The integrity of the NRL is under a cloud amid revelations that players from several clubs have taken secret benefits or cash payments in likely breach of salary cap rules.

The Manly Sea Eagles is suspected of breaching the salary cap via secret payments to at least one player in previous seasons, according to information gathered by NSW police andNRL officials.

But it is understood Manly is not the only club under scrutiny, with the past behaviour of several other clubs also attracting police attention.

In revelations that pose a significant challenge for the NRL and chief executive Todd Greenberg, it is understood the NSW Organised Crime Squad has gathered evidence suggesting secret salary top-up payments have been made to players from several clubs. The information has emerged during an investigation into match fixing allegations.

An NRL insider told Fairfax Media detectives havenot found evidence of anorganised conspiracy involving players deliberatelylosing games. But detectives have information about intelligencebeing leaked by club insiders to punters, and, hidden player payments that may breach salary cap rules.

“It is systemic,” said one witness who has been interviewed by police about his own role making undisclosed player payments at several clubs.

Another figure who has been scrutinised by police, but who denies any wrong doing, is a well-known punter.

When asked on Wednesday by Fairfax Media about whether he had ever made any undisclosed payments to a Manly player, the punterresponded: “You write it. I’ve got no comment to make.” He refused to address the question when pressed butalso said that secret payments were happening “at nearly every club.”

The NRL is facinga situation similar to that in2014, when the Australian Crime Commission, using coercive interview powers, gained information from league insiders about doping issues. That information was passed, in a redacted form, to the NRL before the start of the 2013 season, allowing the league to launch an inquiry and take action.

The NSW Police Organised Crime Squad, which would not respond to questions citing its ongoing inquiry, is continuing to gather evidence mid-way through the NRL season.

It is understood police areyet to share detailed information with the NRL. This may partly be because several of the players and league figures who have given information to detectives have done so during confidential coercive examinations, which can notbereleased to non-police organisationssuch as the NRL. It means the NRL may never have access to information that could allow it to deal with cheats.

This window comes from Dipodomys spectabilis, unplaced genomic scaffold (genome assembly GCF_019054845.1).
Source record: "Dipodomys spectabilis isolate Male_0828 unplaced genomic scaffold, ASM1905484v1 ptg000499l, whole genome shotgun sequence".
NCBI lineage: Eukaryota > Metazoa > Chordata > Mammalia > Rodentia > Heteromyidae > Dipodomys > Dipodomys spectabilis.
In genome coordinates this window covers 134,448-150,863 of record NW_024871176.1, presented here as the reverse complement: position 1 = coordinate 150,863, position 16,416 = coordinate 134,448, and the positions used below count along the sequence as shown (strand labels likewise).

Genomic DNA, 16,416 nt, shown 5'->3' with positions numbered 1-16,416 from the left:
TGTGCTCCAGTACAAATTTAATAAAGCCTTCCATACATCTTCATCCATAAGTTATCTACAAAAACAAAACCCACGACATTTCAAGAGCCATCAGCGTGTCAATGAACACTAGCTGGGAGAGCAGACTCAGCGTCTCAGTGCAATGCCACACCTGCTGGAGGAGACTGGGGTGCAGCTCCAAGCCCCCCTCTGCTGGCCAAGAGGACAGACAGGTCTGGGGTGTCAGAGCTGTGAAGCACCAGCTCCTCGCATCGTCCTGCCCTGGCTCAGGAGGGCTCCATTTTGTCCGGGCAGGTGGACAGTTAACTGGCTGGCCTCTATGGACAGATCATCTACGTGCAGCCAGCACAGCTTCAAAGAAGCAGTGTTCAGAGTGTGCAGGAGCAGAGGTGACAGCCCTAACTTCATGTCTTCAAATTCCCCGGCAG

An NRL spokesman said league officials were “in regular dialogue with police on matters relating to the game”.

“At this stage, we are not in possession of evidence of salary cap violations which would warrant any disciplinary action,” the spokesman said.

“But we remain in contact with police and will take action if it is warranted.”

One police witness, a businessman, has told investigators he made undisclosed cash payments to help a small number of clubs retain valuable players. Manly was not one of these clubs. But intelligence has also been gathered about a cash handover in a car park in connection to a former Manly player. A second former Manly player is also the subject of allegations involvingundisclosed player payments.

Several well-placed sources also confirmed that both police and the NRL holdconcerns about Manly’s handling of third-party player payments, including the accuracy of club financial records and the possible failure to disclosepayments asrequired by the league. Third-party player payments involve sponsors or club supporters providing benefits to players that are below a certain level and reported to the NRL as part of the management of a club’s salary cap.One well known Manly identity is suspected of condoningbehaviour that risked breaching the salary cap.

Making secret payments to players to top up their salaries may involve the criminal offences of fraud or secret commissions, while also breaching NRL salary cap rules.

Fairfax Media has spoken to a small number of sources who have given evidence to the NSW Organised Crime Squad, including during secretive coercive hearings. It is unlawful to discuss what is said in a hearing, so some sources have asked not to be named.Fairfax Media has also spoken to a NRL insider with knowledge of some of the issues facing the league.

The sources said Manly is suspected to have engaged in salary cap breaches similar to those undertaken by Paramatta, which saw the club lose 12 points, effectively ending its 2016 season.

In news that will relieve the NRL, several well placed sources also told Fairfax Media that the police match fixing inquiry has failed to find evidence of organised game rigging. No person wil be charged with any serious criminal offences linked directly to game rigging, although other charges involving fraud or money laundering may still be laid.

Police informants and those with involvement in the betting activities under scrutiny have described to Fairfax Media some of the testimony and evidence given to investigators. It strongly suggests that a betting identity was given inside information from players and officials, which they then used to inform their betting. Such conduct may involve breaches of NRL rules and relatively minor criminal offences, known as summary offences.

But the betting activities of this punter and his associates are also suspected to involvemoney laundering or the proceeds of crime. One player and one former club staff member are allegedly involved in this betting ring.

Manly has been approached for comment.

Sydney Morning Herald